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  • Writer's pictureAndrea Lindsay

The Internet & Children

Research shows that children use the internet to relieve boredom, for social interaction or to play games.  Adolescents use the internet for gaming and social interaction.  It’s during adolescence that peer acceptance and peer relationships become very important and the internet is an easy way to interact and keep connected.

Screen time effects on educational development

Children’s cognitive development is two years below what it was 30 years ago, because children have lost both concrete and abstract thinking.

Today’s children have less idea of weight and length measurements because of the amount of time they spend in virtual worlds, which results in less time in the real world.

Tablets/Devices before bedtime cause sleep disruption

The use of tablets and other electronic devices can disrupt children’s sleep and indeed adults’ sleep. Sleep patterns are affected by what is known as the ‘blue light’ that is emitted from the screen. There is a strong link between tablets or any type of small screen that emits what is known as ‘blue light’. 

The kindle paperwhite doesn’t emit the same levels of ‘blue light’ and indeed there are filter glasses and apps that actually change the type of light.  Brains are being stimulated by devices before bedtime in a way that books do not do. Exciting games just before bedtime is not a good idea. Electronic devices should be switched off at least an hour before bedtime.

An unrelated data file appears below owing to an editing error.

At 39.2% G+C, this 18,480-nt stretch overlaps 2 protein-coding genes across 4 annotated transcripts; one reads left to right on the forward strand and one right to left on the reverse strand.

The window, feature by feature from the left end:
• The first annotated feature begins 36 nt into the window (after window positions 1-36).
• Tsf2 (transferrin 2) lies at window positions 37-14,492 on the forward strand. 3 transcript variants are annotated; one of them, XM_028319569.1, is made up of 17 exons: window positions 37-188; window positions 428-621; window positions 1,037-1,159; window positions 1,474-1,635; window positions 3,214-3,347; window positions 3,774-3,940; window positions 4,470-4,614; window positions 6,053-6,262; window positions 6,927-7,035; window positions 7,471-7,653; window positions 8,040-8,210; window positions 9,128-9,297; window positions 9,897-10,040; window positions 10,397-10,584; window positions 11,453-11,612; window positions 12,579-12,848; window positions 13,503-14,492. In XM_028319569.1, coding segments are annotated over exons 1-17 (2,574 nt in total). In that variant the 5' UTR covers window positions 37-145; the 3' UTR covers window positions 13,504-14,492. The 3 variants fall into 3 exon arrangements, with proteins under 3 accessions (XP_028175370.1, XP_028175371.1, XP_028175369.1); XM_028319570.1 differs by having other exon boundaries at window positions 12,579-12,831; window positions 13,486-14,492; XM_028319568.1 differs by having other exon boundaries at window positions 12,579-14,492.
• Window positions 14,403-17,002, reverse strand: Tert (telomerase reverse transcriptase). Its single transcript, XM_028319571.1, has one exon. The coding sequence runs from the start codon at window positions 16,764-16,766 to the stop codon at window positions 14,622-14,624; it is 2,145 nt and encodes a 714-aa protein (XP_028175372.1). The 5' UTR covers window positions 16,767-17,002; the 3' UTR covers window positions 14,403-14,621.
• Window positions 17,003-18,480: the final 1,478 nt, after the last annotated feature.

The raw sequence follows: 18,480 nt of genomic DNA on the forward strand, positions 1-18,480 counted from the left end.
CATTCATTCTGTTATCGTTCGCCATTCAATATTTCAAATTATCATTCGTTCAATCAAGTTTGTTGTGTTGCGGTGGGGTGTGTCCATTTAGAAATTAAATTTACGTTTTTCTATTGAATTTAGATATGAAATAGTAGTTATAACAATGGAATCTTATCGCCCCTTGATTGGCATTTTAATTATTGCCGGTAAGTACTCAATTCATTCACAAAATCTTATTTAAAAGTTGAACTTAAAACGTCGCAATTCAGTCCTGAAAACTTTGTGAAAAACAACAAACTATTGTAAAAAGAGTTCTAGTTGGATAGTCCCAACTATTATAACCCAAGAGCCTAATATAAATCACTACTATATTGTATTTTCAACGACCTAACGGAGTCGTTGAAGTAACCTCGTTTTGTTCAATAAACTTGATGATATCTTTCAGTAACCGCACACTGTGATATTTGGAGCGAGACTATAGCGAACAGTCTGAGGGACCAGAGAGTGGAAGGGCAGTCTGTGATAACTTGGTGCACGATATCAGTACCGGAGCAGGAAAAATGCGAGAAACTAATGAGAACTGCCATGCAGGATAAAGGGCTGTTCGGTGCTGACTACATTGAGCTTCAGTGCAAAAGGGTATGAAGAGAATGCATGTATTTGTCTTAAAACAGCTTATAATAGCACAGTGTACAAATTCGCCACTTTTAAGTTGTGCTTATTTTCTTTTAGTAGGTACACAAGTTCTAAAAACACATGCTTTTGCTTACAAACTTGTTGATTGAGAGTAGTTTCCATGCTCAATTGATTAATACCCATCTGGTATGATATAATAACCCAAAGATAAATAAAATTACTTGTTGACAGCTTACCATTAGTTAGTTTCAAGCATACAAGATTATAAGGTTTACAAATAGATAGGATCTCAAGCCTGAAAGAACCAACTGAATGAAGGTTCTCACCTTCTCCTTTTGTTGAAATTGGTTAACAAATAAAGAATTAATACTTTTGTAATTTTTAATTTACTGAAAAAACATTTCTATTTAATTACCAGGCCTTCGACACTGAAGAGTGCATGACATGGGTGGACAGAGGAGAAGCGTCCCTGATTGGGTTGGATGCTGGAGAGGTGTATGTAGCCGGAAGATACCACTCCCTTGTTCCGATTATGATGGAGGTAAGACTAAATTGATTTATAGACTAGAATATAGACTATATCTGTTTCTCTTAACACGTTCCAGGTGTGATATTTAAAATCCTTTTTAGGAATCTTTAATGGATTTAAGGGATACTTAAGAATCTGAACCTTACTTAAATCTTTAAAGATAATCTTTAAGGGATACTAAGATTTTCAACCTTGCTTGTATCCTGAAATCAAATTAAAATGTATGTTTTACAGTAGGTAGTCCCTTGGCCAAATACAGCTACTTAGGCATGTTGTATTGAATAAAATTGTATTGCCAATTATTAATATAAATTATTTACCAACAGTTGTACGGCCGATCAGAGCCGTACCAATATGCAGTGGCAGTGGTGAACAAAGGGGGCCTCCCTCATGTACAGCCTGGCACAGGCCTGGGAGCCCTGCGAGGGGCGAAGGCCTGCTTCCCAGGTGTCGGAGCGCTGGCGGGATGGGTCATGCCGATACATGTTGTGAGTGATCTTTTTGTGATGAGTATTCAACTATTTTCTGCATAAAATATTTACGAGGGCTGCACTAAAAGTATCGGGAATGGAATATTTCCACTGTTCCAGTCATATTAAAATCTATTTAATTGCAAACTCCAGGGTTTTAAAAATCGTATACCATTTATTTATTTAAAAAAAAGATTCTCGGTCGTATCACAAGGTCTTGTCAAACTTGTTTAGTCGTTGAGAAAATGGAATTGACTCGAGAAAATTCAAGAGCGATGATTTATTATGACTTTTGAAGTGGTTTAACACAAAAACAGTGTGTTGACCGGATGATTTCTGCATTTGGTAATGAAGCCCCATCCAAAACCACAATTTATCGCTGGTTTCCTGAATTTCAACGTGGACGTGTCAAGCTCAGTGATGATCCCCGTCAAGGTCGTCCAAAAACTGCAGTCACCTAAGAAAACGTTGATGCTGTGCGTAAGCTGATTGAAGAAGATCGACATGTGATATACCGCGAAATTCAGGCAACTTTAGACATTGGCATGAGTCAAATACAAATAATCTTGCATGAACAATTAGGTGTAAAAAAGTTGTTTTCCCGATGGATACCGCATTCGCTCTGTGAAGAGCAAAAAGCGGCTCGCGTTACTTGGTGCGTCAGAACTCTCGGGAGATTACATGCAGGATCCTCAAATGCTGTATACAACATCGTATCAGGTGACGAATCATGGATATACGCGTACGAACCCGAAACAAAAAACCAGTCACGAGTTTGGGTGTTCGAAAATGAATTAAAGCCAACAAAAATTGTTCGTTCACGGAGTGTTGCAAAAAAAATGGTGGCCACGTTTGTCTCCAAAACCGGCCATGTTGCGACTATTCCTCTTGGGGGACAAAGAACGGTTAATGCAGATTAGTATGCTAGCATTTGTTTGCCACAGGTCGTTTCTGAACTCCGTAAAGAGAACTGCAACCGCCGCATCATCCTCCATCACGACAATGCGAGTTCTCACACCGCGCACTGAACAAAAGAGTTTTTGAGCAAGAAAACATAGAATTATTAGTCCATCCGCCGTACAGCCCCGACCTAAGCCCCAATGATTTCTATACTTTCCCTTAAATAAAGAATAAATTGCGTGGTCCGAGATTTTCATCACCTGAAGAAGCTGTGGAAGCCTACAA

In terms of usage, there are differences in the way in which boys’ v girls use the internet.


  • Entertainment

  • Video & Computer Games


  • Seek information with regard to homework (girls are generally more compliant and listen to parents and teachers more)

  • Social interaction (as girls like to chat and keep in touch with friends)

Some of the most negative aspects that appear to be arising from the increasing use of the internet by children are:

Exposure to Violence

Desensitisation and an inability to judge what is real and what is not can be the result of exposure to excessive levels of violence.  Children may learn that violence is an acceptable way to solve problems and will mimic characters that they perceive to be role models.  Children become desensitised to violence and repeated exposure will alter perceptions and make it more likely that a child’s needs for exposure to violence will increase as their sensitivity decreases.


Internet addiction has now been recognised by the American Psychological Association.  People who are lonely, bored, depressed, have low self -esteem or are introverted, have a greater chance of addictive behaviours. Studies show that overuse of the internet can genuinely restrain teenagers' experiences in life, their performance academically, overall happiness, and physiological well-being.

Social Relations

Girls are more likely to socialise via the internet.  The effect of this very much depends upon whether they are socialising with family/friends or with strangers and acquaintances. Teens who spend more time online, experience greater declines in social and psychological well-being during their first year of internet access.  There is deterioration in family bonds and children may miss out on real life interaction with, which results in distorted social skills & limited real life social network. Literature suggests a relationship between social isolation in adolescence and depression. Adolescents who do not report having close friendships consistently have lower levels of self-esteem and more psychological symptoms of maladjustment.  Adolescents who report lack of social support and feelings of isolation may behave in self-harming ways and are more likely to make suicide attempts. When people have more social contact, they are happier and healthier, both physically and mentally.